Dr. Patrick E. Meyer, an IEEE member and former IEEE-USA Government Fellow, has been competitively selected as a 2014 United States Embassy Science Fellow to be stationed at the American Embassy in Kuala Lumpur, Malaysia for three months beginning in January 2014. Currently serving as the Energy Efficiency and Conservation Adviser at the U.S. Department of State’s Bureau of Energy Resources, Meyer is an international clean energy policy specialist who is working to transition power systems across South East Asia, the Middle East, and North Africa towards cleaner, more diverse, and more secure next-generation systems. Meyer is the first IEEE-USA Government Fellow to participate in the Embassy Science Fellowship program.
While in Kuala Lumpur, Meyer will work directly with Malaysia’s National Science and Research Council and the Prime Minister’s Science Advisor to assist the Malaysian Industry-Government Group for High Technology (MIGHT) in developing scenarios on green technology and sustainable development under the Green Technology Foresight 2030 initiative, focusing on renewable energy and energy efficiency.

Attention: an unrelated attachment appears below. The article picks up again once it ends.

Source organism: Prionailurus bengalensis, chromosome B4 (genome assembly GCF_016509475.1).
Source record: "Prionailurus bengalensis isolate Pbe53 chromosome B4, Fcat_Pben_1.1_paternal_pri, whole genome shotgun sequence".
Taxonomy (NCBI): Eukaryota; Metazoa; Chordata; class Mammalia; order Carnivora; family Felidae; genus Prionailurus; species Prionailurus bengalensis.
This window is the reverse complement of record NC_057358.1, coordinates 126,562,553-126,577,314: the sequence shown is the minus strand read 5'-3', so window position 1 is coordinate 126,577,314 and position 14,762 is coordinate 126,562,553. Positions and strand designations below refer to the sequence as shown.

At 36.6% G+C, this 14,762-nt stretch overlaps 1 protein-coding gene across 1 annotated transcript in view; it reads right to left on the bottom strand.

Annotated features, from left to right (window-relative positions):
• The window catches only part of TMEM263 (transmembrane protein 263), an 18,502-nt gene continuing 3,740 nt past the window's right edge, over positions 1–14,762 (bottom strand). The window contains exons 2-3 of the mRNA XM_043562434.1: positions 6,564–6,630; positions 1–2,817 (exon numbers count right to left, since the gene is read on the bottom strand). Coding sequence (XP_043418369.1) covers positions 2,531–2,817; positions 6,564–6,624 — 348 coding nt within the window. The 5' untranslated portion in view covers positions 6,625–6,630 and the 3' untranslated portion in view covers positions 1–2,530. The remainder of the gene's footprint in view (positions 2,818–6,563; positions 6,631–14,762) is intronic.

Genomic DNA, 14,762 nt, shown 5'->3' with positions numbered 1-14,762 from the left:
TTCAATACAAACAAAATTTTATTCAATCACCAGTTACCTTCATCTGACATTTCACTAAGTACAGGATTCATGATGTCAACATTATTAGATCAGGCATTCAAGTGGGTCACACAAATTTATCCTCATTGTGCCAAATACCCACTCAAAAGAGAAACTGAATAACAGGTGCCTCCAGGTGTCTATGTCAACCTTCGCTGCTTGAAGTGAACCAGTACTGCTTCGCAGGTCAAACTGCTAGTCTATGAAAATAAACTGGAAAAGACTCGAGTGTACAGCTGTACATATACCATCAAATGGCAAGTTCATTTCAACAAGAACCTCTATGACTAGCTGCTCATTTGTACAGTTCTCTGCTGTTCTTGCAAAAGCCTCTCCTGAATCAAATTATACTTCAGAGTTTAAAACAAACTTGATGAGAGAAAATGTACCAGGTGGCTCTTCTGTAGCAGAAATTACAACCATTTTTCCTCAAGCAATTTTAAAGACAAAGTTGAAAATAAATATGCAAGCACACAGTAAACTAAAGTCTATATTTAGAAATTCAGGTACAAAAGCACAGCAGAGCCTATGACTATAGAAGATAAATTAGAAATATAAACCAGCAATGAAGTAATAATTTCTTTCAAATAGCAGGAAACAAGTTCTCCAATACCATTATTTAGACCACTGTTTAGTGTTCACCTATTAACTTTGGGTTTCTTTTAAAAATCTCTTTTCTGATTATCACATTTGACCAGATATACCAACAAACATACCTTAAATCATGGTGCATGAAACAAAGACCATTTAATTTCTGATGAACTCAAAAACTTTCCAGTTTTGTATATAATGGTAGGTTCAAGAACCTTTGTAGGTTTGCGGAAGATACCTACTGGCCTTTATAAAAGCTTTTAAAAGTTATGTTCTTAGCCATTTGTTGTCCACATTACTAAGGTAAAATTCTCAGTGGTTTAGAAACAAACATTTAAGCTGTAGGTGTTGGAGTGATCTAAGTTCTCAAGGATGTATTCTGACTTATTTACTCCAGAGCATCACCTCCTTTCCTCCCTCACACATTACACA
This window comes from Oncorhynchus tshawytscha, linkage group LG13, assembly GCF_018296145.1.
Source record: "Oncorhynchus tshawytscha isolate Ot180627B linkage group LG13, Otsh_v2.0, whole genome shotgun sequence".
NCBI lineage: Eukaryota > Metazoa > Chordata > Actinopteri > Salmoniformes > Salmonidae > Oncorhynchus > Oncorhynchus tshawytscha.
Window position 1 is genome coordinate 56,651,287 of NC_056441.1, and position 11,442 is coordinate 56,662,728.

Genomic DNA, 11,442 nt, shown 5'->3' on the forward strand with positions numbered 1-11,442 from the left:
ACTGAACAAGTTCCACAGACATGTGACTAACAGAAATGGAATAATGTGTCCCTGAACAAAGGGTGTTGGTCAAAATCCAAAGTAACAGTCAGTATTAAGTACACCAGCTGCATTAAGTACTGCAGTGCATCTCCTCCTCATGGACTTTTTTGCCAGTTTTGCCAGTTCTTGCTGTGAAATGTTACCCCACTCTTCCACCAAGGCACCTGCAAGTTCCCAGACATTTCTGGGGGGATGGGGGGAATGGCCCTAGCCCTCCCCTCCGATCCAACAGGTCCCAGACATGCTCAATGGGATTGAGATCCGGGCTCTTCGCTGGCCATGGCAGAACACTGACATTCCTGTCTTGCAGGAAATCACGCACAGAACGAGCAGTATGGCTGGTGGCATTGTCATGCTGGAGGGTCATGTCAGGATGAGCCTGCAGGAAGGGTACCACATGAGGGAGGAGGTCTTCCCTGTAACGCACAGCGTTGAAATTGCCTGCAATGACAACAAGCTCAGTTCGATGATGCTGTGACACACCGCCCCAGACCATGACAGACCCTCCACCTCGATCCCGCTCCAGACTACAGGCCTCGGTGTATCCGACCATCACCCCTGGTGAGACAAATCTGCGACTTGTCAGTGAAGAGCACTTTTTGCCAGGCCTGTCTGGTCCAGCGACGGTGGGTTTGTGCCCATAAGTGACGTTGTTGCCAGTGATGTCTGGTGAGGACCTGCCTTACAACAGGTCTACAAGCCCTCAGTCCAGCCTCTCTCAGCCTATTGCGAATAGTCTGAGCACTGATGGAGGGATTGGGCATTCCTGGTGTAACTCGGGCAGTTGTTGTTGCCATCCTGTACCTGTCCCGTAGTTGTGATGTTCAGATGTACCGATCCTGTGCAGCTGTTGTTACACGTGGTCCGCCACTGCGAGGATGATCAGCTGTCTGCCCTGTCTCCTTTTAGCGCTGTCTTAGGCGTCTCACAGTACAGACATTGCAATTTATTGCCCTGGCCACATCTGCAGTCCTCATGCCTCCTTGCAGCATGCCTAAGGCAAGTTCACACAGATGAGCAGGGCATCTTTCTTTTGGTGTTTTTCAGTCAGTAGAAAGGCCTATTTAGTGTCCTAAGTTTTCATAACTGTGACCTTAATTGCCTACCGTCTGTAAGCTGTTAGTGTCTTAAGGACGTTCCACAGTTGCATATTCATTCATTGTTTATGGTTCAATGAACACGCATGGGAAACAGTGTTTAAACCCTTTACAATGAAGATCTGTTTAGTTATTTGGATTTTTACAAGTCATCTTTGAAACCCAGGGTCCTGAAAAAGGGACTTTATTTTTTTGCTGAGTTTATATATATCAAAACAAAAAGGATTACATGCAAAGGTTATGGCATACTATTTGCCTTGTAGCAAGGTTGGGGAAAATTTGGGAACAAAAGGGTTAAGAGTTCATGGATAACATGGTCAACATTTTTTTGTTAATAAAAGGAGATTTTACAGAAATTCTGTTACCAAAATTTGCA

Previously, Meyer served as the 2011 IEEE-USA Congressional Fellow in the Office of Rep. Jay Inslee. He also served as the 2012 IEEE-USA Engineering and Diplomacy Fellow at the Department of State, where he established the energy efficiency and conservation portfolio for the new Bureau of Energy Resources, by defining foreign policy priorities and objectives and engaging key interagency and multilateral partners in high-growth developing countries. In 2012, Meyer was awarded Department of State’s Meritorious Honor Award for advancing U.S. energy diplomacy by implementing a new energy work plan within the Secretary of State’s Lower Mekong Initiative.
The Embassy Science Fellowship Program facilitates and promotes bilateral cooperation in the fields of science and technology. Begun in 2001, nearly 300 scientists from twelve departments and agencies have lent their expertise to projects at U.S. embassies around the world, building relationships between U.S. scientists and host country counterparts.